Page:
Market failure arguments lie at the root of a number of arguments supporting government intervention in the economy. A claim of market failure, by its nature, suggests some reason that voluntary, private institutions cannot produce valuable goods and services to the appropriate extent. These arguments fall into several categories, but most commonly center on the issues of public goods and externalities. Sometimes the phrase “collective action problems” serves as a more general rubric for what are perceived as failures of the market to deal with specific issues.
There are two aspects to the problem of public goods. The first, “nonrivalry,” suggests that an additional person can consume a good without infringing on the consumption of others. For instance, if a movie theater is not full, another viewer can be admitted at little or no social cost. “Nonexcludability” suggests that it is hard to charge individuals for a particular good or service. For instance, imagine that nuclear defense against foreign attack were privatized. An individual who did not contribute to its provisioning could still enjoy the benefits of living under a nuclear umbrella. For this reason, it is likely that too few individuals would purchase the service, with the result that markets would fail to provide an adequate national defense.
In today’s world, nonexcludability is regarded as the more important and more fundamental problem that economics and political science must address. Nonrivalry is less formidable because private suppliers of public goods have a strong incentive to gather as many paying customers as possible. If inefficient exclusion is indeed a problem, monopoly is the likely culprit. At one point or another, virtually every good or service has been labeled a public good. National defense, the rule of law, and police protection are the most universally accepted examples, but the list often includes, among many examples, roads, fire protection, social welfare insurance, health care, a clean environment, and subsidies to science and the arts.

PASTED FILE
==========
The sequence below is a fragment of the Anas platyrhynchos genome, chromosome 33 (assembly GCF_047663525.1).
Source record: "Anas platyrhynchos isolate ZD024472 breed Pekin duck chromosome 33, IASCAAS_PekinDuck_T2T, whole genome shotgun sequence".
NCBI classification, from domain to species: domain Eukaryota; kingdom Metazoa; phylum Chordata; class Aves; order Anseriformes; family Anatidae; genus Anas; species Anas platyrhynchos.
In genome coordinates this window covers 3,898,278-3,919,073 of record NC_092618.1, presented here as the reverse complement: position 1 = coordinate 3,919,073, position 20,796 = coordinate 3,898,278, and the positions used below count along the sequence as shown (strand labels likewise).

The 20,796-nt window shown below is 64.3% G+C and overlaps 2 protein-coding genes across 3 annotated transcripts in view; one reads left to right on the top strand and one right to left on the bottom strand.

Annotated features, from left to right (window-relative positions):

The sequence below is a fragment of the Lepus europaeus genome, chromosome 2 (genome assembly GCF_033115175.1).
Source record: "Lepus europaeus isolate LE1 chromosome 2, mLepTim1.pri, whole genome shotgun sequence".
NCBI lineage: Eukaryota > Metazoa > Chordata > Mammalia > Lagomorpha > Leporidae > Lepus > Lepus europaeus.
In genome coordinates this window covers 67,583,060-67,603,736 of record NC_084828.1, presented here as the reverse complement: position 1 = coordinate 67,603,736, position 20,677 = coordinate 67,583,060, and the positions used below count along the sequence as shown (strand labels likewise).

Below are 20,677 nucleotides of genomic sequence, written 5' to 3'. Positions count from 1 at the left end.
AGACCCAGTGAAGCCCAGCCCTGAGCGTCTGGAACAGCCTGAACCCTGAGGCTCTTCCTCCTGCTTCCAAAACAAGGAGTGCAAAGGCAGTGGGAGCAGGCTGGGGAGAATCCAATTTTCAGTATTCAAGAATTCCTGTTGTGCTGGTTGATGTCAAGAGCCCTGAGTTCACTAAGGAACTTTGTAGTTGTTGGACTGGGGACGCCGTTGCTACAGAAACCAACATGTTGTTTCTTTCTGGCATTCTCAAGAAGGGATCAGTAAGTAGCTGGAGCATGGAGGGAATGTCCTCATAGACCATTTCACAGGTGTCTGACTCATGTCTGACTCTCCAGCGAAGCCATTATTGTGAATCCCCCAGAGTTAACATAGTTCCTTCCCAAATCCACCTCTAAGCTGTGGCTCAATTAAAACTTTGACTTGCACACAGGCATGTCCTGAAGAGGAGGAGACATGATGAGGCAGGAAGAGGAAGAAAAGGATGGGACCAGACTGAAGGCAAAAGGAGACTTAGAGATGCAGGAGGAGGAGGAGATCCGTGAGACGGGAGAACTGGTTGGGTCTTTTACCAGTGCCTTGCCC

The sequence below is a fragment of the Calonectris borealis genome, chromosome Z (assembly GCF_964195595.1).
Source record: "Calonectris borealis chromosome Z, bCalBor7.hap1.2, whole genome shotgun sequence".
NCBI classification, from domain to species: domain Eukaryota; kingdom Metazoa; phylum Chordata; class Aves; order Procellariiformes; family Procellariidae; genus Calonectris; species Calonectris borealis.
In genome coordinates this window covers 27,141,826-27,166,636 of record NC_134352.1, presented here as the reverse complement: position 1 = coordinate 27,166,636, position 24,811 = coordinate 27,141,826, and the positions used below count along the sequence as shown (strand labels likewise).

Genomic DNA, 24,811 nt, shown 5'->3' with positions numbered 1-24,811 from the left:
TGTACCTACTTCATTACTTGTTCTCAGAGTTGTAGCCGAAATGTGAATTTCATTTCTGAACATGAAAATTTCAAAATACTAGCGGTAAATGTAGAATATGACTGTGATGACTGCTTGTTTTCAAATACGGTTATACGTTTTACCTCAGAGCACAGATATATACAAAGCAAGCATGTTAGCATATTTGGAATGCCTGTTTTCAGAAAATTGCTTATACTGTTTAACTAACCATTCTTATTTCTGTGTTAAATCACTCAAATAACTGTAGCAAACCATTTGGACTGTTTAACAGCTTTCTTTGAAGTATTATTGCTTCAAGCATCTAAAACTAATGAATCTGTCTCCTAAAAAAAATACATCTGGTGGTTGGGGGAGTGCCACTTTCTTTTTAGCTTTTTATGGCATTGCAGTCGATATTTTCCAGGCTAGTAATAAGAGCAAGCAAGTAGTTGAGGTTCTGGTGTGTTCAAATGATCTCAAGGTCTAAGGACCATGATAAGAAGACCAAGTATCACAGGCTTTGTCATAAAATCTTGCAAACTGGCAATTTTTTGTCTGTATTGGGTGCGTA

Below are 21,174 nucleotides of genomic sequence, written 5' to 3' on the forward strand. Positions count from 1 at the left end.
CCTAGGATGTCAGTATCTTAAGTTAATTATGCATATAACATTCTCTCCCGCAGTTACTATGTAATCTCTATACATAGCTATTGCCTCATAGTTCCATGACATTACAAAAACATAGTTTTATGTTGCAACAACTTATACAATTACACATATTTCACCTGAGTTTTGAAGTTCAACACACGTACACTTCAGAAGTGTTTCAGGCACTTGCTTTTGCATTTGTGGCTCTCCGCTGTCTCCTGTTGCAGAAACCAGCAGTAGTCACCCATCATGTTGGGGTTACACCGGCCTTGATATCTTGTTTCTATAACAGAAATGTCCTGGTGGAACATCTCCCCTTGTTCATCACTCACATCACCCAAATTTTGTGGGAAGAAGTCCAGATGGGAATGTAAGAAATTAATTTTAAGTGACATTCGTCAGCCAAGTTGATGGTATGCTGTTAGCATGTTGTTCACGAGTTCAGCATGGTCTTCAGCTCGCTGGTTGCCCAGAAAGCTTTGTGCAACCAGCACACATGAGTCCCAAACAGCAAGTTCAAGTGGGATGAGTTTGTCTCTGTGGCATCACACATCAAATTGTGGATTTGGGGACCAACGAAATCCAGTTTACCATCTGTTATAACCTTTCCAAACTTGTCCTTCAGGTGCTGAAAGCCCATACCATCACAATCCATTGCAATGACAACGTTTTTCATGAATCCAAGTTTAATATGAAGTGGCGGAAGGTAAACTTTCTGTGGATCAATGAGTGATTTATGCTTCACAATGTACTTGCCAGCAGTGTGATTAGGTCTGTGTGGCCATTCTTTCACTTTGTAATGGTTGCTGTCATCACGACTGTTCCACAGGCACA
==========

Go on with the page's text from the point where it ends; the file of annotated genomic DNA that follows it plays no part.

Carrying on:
The issue surrounding externalities is closely related to that of public goods and nonexcludability. A positive externality occurs when the action of one person confers a benefit on another when the second person does not pay for the benefit in some form or another. The externality is potentially significant when the people involved cannot conduct the appropriate trades. For instance, it may benefit my neighbors if I clean up my yard. If I do not take these benefits into account, my yard might remain excessively sloppy. Furthermore, my neighbors may be reluctant to pay me to clean my yard knowing that otherwise I might be sloppy simply in order to charge them for having a neighbor with a clean yard. Positive externalities therefore tend to be underprovided.
Negative externalities occur when the actions of a person harm another and the two cannot contract so that the one harmed is compensated for the damage suffered. Pollution is a classic case of a negative externality, but crime and traffic congestion are equally common examples. Externalities, whether positive or negative, constitute another, more general way of talking about nonexcludable public goods. In both cases, individual actions create benefits and costs for others, which cannot be traded in ordinary markets.